The public garden is located within the temple complex of the Golden temple and covers an area of 6.5 acre. The garden’s significance lies in the Jallianwala Bagh memorial located here, which was established in 1951 to commemorate the massacre of the peaceful Sikh celebrators on the occasion of the Punjabi New Year on April 13th, 1919 by the occupying British forces. Sources claim there were around 397 fatalities and about 1100 were wounded, however the true figures were never known and are likely to be way higher than 397.
The garden and the memorial are maintained by the Jallianwala Bagh National memorial trust which comes under the Jallianwala Bagh national memorial act passed in 1951. The place stands as a remnant of the struggle the Indian people went through in their fight for independence. The events that took place for this place to achieve its national importance are sadly horrifying as the British troops opened fire on nearly 20,000 unarmed people without warning, a crowd that contained men, women and children and nearly 1,650 rounds were fired.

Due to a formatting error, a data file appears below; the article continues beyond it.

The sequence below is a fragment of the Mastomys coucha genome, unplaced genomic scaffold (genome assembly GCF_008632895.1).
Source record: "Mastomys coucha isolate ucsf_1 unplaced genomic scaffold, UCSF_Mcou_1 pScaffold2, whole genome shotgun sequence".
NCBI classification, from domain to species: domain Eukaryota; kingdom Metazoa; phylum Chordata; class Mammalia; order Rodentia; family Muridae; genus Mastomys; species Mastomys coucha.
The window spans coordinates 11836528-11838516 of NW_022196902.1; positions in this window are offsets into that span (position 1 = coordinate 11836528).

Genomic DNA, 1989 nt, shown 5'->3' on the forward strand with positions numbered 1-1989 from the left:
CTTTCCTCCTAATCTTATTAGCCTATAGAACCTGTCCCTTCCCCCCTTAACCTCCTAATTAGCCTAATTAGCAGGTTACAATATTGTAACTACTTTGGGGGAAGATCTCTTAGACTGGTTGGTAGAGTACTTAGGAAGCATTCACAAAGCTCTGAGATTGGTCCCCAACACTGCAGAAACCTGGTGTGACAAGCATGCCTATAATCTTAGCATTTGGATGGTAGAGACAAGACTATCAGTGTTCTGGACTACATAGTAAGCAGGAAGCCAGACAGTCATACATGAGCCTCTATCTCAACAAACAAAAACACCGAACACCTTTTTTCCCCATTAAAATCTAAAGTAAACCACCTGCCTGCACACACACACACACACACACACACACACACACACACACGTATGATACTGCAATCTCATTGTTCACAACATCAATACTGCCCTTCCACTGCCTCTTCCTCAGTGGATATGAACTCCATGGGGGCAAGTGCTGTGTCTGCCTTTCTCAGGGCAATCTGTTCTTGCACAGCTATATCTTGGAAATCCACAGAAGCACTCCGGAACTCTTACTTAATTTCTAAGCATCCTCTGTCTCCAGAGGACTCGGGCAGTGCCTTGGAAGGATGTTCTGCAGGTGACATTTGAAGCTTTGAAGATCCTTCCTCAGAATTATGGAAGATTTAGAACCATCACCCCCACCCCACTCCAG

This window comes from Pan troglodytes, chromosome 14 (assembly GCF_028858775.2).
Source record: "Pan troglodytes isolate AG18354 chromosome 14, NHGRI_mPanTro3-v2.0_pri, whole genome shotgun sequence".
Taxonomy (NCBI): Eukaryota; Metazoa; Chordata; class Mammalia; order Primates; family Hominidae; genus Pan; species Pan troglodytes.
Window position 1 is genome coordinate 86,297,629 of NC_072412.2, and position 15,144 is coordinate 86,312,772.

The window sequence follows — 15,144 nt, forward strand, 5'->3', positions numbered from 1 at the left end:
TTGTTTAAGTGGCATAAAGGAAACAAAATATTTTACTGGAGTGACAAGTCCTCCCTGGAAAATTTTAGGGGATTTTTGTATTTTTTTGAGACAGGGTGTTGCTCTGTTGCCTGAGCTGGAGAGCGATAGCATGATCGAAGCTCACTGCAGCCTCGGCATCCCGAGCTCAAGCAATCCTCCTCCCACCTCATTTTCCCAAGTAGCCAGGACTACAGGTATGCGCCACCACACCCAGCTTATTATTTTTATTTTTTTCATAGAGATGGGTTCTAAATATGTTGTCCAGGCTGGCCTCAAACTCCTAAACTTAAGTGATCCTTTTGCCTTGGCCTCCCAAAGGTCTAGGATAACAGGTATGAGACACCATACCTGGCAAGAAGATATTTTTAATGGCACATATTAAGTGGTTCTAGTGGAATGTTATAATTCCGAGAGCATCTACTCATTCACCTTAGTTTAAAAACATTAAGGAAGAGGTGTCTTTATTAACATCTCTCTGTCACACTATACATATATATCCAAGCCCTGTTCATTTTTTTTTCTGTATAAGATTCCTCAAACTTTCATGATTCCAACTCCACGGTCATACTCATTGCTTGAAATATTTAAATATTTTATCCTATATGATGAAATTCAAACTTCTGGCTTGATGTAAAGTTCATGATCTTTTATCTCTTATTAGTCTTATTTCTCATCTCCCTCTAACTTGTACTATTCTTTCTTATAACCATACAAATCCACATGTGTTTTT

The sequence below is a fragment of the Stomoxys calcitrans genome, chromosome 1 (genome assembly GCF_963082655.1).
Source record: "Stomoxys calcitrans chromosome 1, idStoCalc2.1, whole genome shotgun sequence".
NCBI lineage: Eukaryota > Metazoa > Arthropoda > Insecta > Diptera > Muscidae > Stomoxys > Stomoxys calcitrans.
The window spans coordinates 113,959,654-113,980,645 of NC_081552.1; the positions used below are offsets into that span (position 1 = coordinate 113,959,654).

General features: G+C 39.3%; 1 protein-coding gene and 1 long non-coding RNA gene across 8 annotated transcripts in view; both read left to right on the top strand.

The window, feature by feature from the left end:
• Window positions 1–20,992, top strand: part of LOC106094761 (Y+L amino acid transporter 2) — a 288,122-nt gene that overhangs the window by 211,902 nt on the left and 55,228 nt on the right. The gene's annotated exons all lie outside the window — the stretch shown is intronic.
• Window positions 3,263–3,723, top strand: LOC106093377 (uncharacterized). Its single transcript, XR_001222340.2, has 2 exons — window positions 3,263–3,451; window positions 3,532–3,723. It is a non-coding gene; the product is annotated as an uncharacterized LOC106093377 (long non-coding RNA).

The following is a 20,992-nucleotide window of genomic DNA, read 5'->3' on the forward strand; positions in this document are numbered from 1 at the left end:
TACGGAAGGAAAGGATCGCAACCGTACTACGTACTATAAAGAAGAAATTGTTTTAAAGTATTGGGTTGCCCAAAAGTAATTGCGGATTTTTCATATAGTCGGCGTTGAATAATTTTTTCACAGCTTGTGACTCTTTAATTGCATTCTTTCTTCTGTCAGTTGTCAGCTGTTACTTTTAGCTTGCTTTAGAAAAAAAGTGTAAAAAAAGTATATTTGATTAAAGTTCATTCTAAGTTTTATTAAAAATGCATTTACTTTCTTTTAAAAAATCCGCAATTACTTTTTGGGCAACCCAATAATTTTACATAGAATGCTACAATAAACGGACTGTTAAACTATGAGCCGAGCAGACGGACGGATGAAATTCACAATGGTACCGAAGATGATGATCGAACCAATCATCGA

Nevertheless, how unfortunate and sad the event was, it ignited a spark that set the whole India aflame and gave further rise to the revolution on both moderate and extremist levels, which resulted in India’s freedom in 1947. The place is a must visit as it’s the place where we show our reverence to the silent martyrs and the onset of our struggle for freedom. Marks of the bullets fired during the massacre can still be seen on the walls at the memorial.